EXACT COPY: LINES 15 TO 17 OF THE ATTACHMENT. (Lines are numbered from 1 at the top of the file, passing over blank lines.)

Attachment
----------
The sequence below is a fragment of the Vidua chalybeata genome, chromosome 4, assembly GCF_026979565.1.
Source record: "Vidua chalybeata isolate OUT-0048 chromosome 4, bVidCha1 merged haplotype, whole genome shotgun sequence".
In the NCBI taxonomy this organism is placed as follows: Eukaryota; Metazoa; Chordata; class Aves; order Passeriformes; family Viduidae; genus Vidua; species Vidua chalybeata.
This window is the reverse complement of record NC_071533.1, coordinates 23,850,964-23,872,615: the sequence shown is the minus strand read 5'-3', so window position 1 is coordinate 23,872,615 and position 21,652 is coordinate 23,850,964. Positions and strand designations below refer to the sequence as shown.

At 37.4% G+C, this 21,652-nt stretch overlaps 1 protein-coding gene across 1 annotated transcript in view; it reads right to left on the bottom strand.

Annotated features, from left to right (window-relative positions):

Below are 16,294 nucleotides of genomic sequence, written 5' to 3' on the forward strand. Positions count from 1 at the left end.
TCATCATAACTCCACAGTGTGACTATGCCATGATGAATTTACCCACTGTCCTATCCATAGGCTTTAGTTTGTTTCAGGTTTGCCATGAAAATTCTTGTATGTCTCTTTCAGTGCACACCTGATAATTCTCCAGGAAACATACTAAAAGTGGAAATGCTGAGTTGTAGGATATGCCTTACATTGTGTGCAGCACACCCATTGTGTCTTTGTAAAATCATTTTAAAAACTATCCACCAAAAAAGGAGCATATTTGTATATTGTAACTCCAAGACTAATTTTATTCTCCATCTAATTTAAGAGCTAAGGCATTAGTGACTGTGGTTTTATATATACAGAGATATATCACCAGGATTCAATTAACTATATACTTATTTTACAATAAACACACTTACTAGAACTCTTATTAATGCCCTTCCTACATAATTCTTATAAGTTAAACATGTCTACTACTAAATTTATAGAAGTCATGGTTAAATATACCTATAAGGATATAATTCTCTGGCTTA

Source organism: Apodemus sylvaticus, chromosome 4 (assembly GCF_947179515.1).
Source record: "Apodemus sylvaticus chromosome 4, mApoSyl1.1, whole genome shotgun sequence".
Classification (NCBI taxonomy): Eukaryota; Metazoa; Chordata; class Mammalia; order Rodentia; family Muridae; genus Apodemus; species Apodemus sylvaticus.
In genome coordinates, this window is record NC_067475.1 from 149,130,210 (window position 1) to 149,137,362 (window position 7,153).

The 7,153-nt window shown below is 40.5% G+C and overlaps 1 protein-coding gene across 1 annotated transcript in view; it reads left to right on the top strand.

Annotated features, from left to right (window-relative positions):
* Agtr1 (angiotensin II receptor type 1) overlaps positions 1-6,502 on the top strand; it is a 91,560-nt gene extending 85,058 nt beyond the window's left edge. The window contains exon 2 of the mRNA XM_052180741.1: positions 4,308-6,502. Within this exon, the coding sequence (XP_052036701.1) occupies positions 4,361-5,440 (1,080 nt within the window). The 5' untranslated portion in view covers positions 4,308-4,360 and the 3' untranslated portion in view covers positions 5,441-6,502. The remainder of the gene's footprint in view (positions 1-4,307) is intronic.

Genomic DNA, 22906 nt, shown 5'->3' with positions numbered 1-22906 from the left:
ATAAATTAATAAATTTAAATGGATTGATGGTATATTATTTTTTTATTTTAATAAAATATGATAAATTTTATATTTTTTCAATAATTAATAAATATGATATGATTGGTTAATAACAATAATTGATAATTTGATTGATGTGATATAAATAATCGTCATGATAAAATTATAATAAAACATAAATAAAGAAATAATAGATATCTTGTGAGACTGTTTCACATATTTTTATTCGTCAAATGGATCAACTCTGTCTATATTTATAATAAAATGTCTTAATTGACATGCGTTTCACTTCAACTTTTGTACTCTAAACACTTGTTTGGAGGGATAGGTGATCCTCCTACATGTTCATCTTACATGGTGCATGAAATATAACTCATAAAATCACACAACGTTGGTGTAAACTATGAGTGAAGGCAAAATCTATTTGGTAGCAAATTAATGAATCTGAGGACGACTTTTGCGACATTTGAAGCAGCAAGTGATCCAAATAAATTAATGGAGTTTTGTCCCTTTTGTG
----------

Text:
* Agtr1 (angiotensin II receptor type 1) overlaps positions 1-6,502 on the top strand; it is a 91,560-nt gene extending 85,058 nt beyond the window's left edge. The window contains exon 2 of the mRNA XM_052180741.1: positions 4,308-6,502. Within this exon, the coding sequence (XP_052036701.1) occupies positions 4,361-5,440 (1,080 nt within the window). The 5' untranslated portion in view covers positions 4,308-4,360 and the 3' untranslated portion in view covers positions 5,441-6,502. The remainder of the gene's footprint in view (positions 1-4,307) is intronic.

Genomic DNA, 22906 nt, shown 5'->3' with positions numbered 1-22906 from the left:
ATAAATTAATAAATTTAAATGGATTGATGGTATATTATTTTTTTATTTTAATAAAATATGATAAATTTTATATTTTTTCAATAATTAATAAATATGATATGATTGGTTAATAACAATAATTGATAATTTGATTGATGTGATATAAATAATCGTCATGATAAAATTATAATAAAACATAAATAAAGAAATAATAGATATCTTGTGAGACTGTTTCACATATTTTTATTCGTCAAATGGATCAACTCTGTCTATATTTATAATAAAATGTCTTAATTGACATGCGTTTCACTTCAACTTTTGTACTCTAAACACTTGTTTGGAGGGATAGGTGATCCTCCTACATGTTCATCTTACATGGTGCATGAAATATAACTCATAAAATCACACAACGTTGGTGTAAACTATGAGTGAAGGCAAAATCTATTTGGTAGCAAATTAATGAATCTGAGGACGACTTTTGCGACATTTGAAGCAGCAAGTGATCCAAATAAATTAATGGAGTTTTGTCCCTTTTGTG